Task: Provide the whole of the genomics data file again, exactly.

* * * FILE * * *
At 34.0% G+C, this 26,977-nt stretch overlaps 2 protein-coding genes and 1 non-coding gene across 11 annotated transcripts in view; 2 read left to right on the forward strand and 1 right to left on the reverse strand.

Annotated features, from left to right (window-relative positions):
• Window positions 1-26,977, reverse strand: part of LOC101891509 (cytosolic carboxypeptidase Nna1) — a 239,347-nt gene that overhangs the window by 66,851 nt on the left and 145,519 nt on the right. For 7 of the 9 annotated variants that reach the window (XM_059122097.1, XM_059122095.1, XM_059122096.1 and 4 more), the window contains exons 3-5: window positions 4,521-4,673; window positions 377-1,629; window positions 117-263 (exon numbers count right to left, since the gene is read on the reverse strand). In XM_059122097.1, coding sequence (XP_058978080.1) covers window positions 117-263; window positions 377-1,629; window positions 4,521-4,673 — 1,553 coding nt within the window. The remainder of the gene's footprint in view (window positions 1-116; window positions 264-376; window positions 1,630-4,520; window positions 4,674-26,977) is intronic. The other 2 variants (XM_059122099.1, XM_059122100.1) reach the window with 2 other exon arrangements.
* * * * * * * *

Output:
At 34.0% G+C, this 26,977-nt stretch overlaps 2 protein-coding genes and 1 non-coding gene across 11 annotated transcripts in view; 2 read left to right on the forward strand and 1 right to left on the reverse strand.

Annotated features, from left to right (window-relative positions):
• Window positions 1-26,977, reverse strand: part of LOC101891509 (cytosolic carboxypeptidase Nna1) — a 239,347-nt gene that overhangs the window by 66,851 nt on the left and 145,519 nt on the right. For 7 of the 9 annotated variants that reach the window (XM_059122097.1, XM_059122095.1, XM_059122096.1 and 4 more), the window contains exons 3-5: window positions 4,521-4,673; window positions 377-1,629; window positions 117-263 (exon numbers count right to left, since the gene is read on the reverse strand). In XM_059122097.1, coding sequence (XP_058978080.1) covers window positions 117-263; window positions 377-1,629; window positions 4,521-4,673 — 1,553 coding nt within the window. The remainder of the gene's footprint in view (window positions 1-116; window positions 264-376; window positions 1,630-4,520; window positions 4,674-26,977) is intronic. The other 2 variants (XM_059122099.1, XM_059122100.1) reach the window with 2 other exon arrangements.